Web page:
This seems logistically feasible even if there are about ten activities because the number of people remains correct (about 10 people). However, it still requires a bit of structure.

I therefore suggest using mini colored post-its (Green / Yellow / Pink) which will indicate their level for each of the CAC criteria associated with each activity. Each participant will then write their first name on the Post-it so that everyone can be identified.

The interest here is to be able visualize quickly the positioning of all people on all activities. The choice of mini post-its is a logistical constraint because not knowing the number of activities that will emerge, you might as well limit the space to the maximum necessary.

Part 3: define an action plan

If the exchanges during the debriefings are not too long, then we can take time to define actions for improvement. In this context, a simple “who does what and for what” will do the trick.

However, I would suggest that for each activity from which improvement actions would emerge, that a pair be the bearer of the subject (at a minimum): a manager and another person.

Here I would like to involve managers so that they develop a active posture to help their teams. This allows you to play the card of exemplary, an essential prerequisite for building a environment conducive to commitment and autonomy.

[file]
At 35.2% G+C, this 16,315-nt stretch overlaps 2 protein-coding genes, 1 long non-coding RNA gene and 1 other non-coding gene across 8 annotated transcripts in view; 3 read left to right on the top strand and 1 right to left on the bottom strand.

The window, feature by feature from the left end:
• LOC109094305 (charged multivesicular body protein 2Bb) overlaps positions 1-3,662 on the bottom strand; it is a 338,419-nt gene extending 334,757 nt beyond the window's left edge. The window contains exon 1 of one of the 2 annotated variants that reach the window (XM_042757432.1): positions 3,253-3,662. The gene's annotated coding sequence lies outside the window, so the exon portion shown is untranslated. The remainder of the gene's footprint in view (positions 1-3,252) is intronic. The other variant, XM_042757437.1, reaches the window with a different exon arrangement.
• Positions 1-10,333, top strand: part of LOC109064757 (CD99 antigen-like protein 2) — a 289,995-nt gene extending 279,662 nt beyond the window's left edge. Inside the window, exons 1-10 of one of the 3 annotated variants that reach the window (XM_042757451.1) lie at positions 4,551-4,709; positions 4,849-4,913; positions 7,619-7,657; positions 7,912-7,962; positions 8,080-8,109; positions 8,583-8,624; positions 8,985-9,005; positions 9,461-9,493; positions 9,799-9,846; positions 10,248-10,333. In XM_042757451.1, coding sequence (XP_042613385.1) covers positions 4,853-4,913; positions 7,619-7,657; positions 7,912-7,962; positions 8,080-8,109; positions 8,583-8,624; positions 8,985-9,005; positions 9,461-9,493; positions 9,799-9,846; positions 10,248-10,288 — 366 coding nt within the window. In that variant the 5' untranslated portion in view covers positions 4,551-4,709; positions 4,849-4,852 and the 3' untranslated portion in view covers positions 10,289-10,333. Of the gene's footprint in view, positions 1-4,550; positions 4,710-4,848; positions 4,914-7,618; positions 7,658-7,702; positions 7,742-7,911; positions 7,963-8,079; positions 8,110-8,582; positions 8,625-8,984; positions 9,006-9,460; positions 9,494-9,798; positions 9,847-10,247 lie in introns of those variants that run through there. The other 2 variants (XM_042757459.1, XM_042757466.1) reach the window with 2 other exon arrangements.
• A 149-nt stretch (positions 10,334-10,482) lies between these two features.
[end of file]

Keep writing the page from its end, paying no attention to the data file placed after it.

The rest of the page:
Unrolled

Déroulé
Photo of Kelly Sikkema on Unsplash

I discover with pleasure that all the participants are on time and that we can therefore start. The manager introduced the workshop to give meaning to this collective moment and then handed over to me for the animation.

List the activities of the trainer role

As expected, we start with a 1-2-4-All on the activities of the trainer role. The structure is all the more suitable as there are 8 participants! 🙂

The groups are made naturally and the mechanics are rather fluid. I sometimes leave 1 or 2 extra minutes to let the exchanges end because it helps to reinforce the team cohesion at the same time.

Seeing the managers still seated and gathered in the same place, I invite them to move around to listen and support the conversations. It seems important to me to To set in motion even if they are not directly at the heart of the exercise.

The debriefing takes place in a rather fluid way and we group some of the answers together when the general meaning is similar or if it belongs to the same theme. We then come out with 12 elements with only 1 activity added by the managers.

Position yourself on the CAC

Positionnement sur le CAC
CAC results

The listing finished, I then invite each person to come position on the CAC for each of the activities listed. There's. therefore has movement for a good ten minutes.